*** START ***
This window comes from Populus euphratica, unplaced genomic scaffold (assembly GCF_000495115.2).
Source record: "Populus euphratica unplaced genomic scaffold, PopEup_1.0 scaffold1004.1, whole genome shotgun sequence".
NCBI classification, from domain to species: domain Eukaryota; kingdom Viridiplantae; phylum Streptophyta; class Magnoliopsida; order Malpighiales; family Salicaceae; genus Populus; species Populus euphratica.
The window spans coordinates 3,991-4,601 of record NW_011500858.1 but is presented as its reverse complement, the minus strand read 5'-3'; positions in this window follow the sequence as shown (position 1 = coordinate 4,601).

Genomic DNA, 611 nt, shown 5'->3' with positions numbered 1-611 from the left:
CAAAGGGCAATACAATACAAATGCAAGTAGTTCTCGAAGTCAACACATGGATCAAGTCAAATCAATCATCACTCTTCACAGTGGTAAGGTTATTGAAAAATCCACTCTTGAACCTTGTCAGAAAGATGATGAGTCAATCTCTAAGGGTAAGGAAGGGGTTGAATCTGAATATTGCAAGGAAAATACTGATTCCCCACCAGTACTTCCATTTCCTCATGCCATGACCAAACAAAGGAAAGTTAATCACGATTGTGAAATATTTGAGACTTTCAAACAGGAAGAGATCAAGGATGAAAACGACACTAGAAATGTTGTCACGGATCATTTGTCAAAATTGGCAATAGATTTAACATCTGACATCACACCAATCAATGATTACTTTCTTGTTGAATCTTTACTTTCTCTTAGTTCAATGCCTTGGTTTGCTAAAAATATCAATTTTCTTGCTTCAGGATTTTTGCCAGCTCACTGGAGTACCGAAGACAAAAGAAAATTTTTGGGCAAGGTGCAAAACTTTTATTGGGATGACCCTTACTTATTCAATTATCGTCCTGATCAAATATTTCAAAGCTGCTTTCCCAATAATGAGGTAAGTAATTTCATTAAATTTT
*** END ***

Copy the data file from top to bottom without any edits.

This window comes from Populus euphratica, unplaced genomic scaffold (assembly GCF_000495115.2).
Source record: "Populus euphratica unplaced genomic scaffold, PopEup_1.0 scaffold1004.1, whole genome shotgun sequence".
NCBI classification, from domain to species: domain Eukaryota; kingdom Viridiplantae; phylum Streptophyta; class Magnoliopsida; order Malpighiales; family Salicaceae; genus Populus; species Populus euphratica.
The window spans coordinates 3,991-4,601 of record NW_011500858.1 but is presented as its reverse complement, the minus strand read 5'-3'; positions in this window follow the sequence as shown (position 1 = coordinate 4,601).

Genomic DNA, 611 nt, shown 5'->3' with positions numbered 1-611 from the left:
CAAAGGGCAATACAATACAAATGCAAGTAGTTCTCGAAGTCAACACATGGATCAAGTCAAATCAATCATCACTCTTCACAGTGGTAAGGTTATTGAAAAATCCACTCTTGAACCTTGTCAGAAAGATGATGAGTCAATCTCTAAGGGTAAGGAAGGGGTTGAATCTGAATATTGCAAGGAAAATACTGATTCCCCACCAGTACTTCCATTTCCTCATGCCATGACCAAACAAAGGAAAGTTAATCACGATTGTGAAATATTTGAGACTTTCAAACAGGAAGAGATCAAGGATGAAAACGACACTAGAAATGTTGTCACGGATCATTTGTCAAAATTGGCAATAGATTTAACATCTGACATCACACCAATCAATGATTACTTTCTTGTTGAATCTTTACTTTCTCTTAGTTCAATGCCTTGGTTTGCTAAAAATATCAATTTTCTTGCTTCAGGATTTTTGCCAGCTCACTGGAGTACCGAAGACAAAAGAAAATTTTTGGGCAAGGTGCAAAACTTTTATTGGGATGACCCTTACTTATTCAATTATCGTCCTGATCAAATATTTCAAAGCTGCTTTCCCAATAATGAGGTAAGTAATTTCATTAAATTTT